I’ve already been through some hustle and bustle since living here in Belize City. In the past two weeks, I’ve somewhat figured out the local prices, got better at ignoring stray dogs barking (early morning or at night) in my neighborhood, avoiding to fall into the side walk holes, letting every taxi that honks at me, know that I’m straight (means I’m good in Belize) and lastly, keeping up with understanding creole (broken Belize English).
I’ve heard a mix of different comments from Belizeans about living in Belize City. Some have mentioned to me that you need to be very careful (depending on the street), that many Belizeans want to help and are nice, Belizeans won’t bother foreigners because we bring in the money, or, in the city, you are a target because you have money. Gets pretty confusing to figure out my positionality. My favorite advice was, go with your gut feeling when you’re out or talking to someone you just met (and I will take that).
My accommodation in Belize is in the Northern part of the city (it has less gang violence compared to the south side). I live in this white apartment -that needs a splash of color – in fact, it reminds me of a prison (tiny bit). Yes, I do have bars on my window and a security guard on the main floor. This area is away from tourists and it’s one of the affluent communities (sort of a suburbia).
Here are pictures showing inside the place:
(I do have a roommate who is another Cuso volunteer from Canada – she works at a different organization).
There is also a park (called Dolphin Park) in front of my building that has a lovely gazebo that you can sit, look out to the sea and watch the fisherman fishing in the sunset. I’ve been told by a few locals that you can actually see dolphins swimming in the distance early morning – hence the name of the park.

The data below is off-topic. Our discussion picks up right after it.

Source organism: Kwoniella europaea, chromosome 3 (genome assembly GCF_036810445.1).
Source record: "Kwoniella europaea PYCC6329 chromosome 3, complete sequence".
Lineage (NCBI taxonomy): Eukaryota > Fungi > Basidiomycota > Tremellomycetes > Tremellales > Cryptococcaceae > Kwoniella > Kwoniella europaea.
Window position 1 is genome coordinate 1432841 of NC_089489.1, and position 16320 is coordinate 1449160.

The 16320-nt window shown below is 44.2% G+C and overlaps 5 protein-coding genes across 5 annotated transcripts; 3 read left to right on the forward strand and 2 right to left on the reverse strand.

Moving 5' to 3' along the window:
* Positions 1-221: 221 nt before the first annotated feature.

Oh, but to get to the gazebo, you need to cross a destroyed dock and students or people from the community like to have a few drinks there too. This happens especially on Thursdays because here in Belize people call it “tirsty tursdays” (thirsty Thursdays) where locals get together and drink after work… a lot. Some Belizeans come with nets and fish at the park too. Unfortunately, the park hasn’t been kept since hooligans would come around and vandalize it when it was new.
On my walk to work, at the side of the road where the rain sewage is collected, there are holes dug into the ground and as I pass, there are a number of blue crabs that scurry into their burrow. Black iguanas (some are massive in size) inhabit around the area too, but it’s better to stay clear of them since they are aggressive – unlike the nice green iguana.
Is it dangerous for a young white female (me) here in the city? Well, I have not encountered anything that put my life at risk. Even the unstable dock I cross to get to the gazebo has a trick to it – pick two parallel panels and walk across.
I look at all these challenges and adapt to them. I understand this is not my home surrounding and that is why I have to take each new obstacle, figure it out and go with it.